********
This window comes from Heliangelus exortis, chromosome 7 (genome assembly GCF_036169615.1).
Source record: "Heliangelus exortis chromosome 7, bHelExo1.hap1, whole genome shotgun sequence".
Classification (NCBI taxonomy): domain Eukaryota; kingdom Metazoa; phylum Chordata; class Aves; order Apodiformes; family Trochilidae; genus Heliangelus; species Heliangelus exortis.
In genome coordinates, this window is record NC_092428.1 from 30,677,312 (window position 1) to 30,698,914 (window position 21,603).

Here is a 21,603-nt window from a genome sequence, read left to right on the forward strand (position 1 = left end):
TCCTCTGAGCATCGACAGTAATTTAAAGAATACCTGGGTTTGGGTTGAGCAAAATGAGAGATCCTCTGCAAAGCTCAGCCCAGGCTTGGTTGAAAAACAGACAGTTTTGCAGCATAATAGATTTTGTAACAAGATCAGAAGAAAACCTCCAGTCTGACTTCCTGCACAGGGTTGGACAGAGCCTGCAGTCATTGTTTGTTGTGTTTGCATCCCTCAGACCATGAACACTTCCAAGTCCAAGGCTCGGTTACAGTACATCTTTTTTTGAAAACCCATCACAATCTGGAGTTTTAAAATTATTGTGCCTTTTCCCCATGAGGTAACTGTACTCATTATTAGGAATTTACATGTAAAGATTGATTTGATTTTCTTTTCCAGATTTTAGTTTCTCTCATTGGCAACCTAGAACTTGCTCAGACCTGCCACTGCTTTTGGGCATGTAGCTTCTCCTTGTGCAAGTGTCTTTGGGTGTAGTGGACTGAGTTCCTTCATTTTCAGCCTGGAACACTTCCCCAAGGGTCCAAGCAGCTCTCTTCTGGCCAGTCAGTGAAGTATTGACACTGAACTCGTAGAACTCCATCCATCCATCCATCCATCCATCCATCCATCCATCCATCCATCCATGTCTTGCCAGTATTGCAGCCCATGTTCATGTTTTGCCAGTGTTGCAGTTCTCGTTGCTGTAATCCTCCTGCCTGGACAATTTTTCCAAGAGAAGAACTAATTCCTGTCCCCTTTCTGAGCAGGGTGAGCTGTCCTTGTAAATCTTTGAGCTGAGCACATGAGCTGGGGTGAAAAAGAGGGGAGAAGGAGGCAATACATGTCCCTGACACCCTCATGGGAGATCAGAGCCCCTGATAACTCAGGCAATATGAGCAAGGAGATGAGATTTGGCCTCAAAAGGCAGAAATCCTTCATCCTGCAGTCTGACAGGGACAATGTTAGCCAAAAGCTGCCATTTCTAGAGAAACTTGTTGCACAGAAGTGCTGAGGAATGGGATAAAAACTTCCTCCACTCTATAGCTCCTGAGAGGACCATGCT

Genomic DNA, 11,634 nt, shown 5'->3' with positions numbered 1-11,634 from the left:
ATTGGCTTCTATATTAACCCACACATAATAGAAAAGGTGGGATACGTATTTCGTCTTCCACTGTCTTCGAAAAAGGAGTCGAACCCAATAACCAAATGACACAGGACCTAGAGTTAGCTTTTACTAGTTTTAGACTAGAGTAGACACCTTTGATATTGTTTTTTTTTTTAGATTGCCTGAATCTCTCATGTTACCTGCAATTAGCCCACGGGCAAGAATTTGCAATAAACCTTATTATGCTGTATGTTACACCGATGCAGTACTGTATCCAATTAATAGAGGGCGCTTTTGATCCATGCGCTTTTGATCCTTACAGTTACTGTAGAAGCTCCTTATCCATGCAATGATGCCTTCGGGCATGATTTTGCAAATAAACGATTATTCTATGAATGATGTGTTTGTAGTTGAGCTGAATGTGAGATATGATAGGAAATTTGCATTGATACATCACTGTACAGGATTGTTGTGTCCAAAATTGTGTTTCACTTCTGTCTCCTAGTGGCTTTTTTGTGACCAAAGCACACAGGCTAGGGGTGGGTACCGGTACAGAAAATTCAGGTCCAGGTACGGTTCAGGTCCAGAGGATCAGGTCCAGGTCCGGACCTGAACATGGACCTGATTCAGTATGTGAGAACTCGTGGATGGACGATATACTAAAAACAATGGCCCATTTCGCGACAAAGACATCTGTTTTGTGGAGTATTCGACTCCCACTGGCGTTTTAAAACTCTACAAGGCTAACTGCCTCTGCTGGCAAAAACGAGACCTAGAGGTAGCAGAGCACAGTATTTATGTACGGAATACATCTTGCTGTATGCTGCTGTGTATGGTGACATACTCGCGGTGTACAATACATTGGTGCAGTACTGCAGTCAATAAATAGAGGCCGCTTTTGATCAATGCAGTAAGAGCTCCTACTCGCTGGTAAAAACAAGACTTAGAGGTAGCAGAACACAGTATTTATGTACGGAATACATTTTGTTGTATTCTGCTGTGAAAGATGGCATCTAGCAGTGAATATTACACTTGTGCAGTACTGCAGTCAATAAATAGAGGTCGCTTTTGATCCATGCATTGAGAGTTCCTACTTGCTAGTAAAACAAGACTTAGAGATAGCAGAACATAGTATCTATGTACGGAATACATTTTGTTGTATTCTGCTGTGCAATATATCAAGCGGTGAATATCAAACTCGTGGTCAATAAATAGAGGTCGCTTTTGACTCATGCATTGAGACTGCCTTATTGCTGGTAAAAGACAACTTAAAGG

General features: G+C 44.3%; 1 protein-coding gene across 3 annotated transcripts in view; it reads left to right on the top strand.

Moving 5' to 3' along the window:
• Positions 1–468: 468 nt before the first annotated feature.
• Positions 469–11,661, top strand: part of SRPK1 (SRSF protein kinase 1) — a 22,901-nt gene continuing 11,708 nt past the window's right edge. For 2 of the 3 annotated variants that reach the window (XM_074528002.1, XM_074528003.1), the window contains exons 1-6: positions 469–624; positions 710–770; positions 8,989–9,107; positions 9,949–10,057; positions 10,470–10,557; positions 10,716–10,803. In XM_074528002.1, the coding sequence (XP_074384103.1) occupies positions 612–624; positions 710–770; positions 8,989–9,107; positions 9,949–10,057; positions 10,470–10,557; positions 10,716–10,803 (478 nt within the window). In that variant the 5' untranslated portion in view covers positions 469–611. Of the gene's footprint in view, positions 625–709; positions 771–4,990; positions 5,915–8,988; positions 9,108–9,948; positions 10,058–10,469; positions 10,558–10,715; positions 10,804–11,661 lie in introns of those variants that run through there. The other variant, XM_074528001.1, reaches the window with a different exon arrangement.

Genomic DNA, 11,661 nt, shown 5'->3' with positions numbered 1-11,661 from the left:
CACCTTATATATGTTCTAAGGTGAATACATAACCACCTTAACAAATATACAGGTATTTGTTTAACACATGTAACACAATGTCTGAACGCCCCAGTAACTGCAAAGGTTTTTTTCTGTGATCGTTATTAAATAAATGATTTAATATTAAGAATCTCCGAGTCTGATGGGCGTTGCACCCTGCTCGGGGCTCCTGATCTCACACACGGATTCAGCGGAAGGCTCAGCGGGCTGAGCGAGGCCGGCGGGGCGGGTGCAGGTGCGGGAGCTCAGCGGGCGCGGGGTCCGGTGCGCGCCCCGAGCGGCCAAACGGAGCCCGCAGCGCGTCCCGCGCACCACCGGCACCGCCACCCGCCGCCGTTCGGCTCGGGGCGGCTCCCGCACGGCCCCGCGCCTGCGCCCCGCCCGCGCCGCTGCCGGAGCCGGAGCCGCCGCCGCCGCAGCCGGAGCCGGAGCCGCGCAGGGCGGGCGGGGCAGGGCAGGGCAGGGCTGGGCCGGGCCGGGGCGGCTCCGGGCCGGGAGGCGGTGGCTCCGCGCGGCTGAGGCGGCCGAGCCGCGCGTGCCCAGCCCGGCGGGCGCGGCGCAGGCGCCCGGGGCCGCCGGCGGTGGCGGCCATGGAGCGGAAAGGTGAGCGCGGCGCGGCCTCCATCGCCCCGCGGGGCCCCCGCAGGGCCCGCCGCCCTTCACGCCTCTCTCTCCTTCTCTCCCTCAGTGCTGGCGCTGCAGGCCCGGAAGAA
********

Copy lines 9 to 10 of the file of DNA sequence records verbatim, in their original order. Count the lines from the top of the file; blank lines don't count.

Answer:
General features: G+C 44.3%; 1 protein-coding gene across 3 annotated transcripts in view; it reads left to right on the top strand.

Moving 5' to 3' along the window: